Monday, July 24, 2006

The 2006 PSC scholars

Taken from Sammyboyforums. Interesting bits in bold.

July 23, 2006
PSC casts wider net to attract more talent
Mid-term scholarships for those already in university, local medical scholarships, plus internship scheme for a taste of life in civil service

By Jeremy Au Yong

THE Public Service Commission (PSC) has expanded its scholarship programme to enable the civil service to cast a wider net when recruiting talent.

Undergraduates can now apply for scholarships midway through their studies and local scholarship recipients can take up medicine, a choice previously available only to President's Scholars.

Is it more like: you fail the first time round in the interviews (after your As/poly), now you get a second chance to become a bonded servant of the system.

The changes were announced yesterday by Defence Minister Teo Chee Hean, the minister-in-charge of the civil service, at the annual PSC scholarship ceremony.

In his address to scholarship recipients at the Istana, Mr Teo explained the rationale behind each development.

The mid-term scholarships, he said, have been introduced to provide an avenue for students who 'for some reason or other' did not want to apply for a PSC scholarship.

The scholarships for local medical students was created to 'recognise outstanding students whose hearts are set on becoming doctors'.

I don't really see how Med School fits with the Civil Service. I thought Med students in NUS are already bonded to MOH. They should also mention that nobody signed up to be LSA(Med) scholars this year under SAF.

He also said the civil service will start an internship programme to give outstanding undergraduates a taste of life in the civil service. A total of 29 undergraduates from 15 top universities are currently going through the programme.

He hopes the experience will get them to consider signing up after graduation.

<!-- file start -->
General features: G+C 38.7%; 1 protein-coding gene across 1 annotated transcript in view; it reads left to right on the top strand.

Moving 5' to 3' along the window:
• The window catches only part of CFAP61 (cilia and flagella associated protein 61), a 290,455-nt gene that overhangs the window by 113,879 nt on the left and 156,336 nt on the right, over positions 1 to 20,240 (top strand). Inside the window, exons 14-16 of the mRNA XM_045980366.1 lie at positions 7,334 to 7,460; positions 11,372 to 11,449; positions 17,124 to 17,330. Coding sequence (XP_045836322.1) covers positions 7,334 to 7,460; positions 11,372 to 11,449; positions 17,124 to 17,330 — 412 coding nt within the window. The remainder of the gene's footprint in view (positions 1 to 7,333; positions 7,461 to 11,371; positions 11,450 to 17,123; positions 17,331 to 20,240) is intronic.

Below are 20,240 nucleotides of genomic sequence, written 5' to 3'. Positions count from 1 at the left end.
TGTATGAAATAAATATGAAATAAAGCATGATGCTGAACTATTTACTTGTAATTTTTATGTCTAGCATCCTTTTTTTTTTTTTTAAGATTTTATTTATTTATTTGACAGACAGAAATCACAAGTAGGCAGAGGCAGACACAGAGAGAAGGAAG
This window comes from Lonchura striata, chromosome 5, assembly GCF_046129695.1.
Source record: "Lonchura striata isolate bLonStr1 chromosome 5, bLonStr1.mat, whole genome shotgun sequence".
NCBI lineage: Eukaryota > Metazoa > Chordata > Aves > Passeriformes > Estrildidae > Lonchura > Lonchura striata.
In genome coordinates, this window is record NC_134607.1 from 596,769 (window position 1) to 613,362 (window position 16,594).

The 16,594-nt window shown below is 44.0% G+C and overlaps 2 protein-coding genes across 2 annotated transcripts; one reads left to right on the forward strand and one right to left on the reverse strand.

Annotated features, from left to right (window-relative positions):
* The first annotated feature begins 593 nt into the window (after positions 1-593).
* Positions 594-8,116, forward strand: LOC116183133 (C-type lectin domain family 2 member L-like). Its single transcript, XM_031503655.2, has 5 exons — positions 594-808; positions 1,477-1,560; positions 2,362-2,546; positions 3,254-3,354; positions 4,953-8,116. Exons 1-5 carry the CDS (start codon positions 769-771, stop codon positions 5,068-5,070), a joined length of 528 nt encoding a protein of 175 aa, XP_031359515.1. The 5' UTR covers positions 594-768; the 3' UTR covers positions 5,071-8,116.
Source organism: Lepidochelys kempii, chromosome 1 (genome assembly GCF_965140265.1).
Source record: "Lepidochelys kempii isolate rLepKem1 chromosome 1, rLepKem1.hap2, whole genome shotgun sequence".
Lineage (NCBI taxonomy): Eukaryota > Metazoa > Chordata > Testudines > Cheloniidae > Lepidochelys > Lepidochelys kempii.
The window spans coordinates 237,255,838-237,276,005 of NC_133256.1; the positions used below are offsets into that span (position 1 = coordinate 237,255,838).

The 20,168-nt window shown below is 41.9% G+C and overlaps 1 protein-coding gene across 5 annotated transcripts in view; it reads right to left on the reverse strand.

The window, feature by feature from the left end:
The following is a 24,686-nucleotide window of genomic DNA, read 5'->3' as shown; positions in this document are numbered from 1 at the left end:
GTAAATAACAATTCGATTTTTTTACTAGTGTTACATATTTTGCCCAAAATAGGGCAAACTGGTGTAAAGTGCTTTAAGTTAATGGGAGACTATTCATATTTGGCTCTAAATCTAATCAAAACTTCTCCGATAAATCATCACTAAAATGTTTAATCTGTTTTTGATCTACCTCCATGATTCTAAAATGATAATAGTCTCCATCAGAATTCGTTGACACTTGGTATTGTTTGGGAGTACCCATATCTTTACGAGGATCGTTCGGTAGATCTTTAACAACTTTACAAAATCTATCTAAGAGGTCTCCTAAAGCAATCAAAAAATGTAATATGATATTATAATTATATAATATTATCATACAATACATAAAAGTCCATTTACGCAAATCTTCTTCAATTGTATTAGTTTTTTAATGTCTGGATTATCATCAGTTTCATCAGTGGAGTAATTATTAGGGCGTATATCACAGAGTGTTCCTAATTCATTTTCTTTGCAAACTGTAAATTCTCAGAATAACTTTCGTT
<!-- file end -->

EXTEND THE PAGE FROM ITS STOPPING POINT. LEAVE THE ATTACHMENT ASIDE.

I really think these folks should work overseas first before thinking about signing on with the Civil Service. At the very least, think of the tens (hundreds?) of thousands of dollars your folks had shelled out. With the pay scale in the Sg Civil Service, you probably won't be able to earn these back within a reasonable time frame.

He said: 'The civil service values its talent, regardless of whether he or she joins us as a scholar after A levels or mid-way through university, or as fresh or mid-career graduate.'

Mr Teo also encouraged overseas students to go beyond their social circle of Singaporeans and suggested that those in local universities should sign up for overseas exchange programmes. He stressed that good grades were not everything.

I guess he has heard of the Singaporean ghetto-towns?

'While achieving good academic results is important, you should strive to make your educational experience as meaningful and enriching as possible.'

Later, he handed out scholarships to 39 students.

Of the cohort, 19 will be heading for Britain, 14 to the United States and one - 19-year-old Png Zhiheng - to France. Five will study locally.

Among the scholarship recipients yesterday was Prime Minister Lee Hsien Loong's son, Mr Li Hongyi, 19, who will be reading economics at the Massachusetts Institute of Technology. PM Lee also attended the ceremony.

The third generation emerges...

The batch also included Mr Loh Wei-Liang, 19, one of the first three students to receive a Local Merit Scholarship to study medicine.

He said: 'I have been set on becoming a doctor since secondary school. With or without the scholarship I would've taken up medicine, so I feel really lucky to have got it.'

I beg to differ. More bonded years? :)

1 comment:

Anonymous said...

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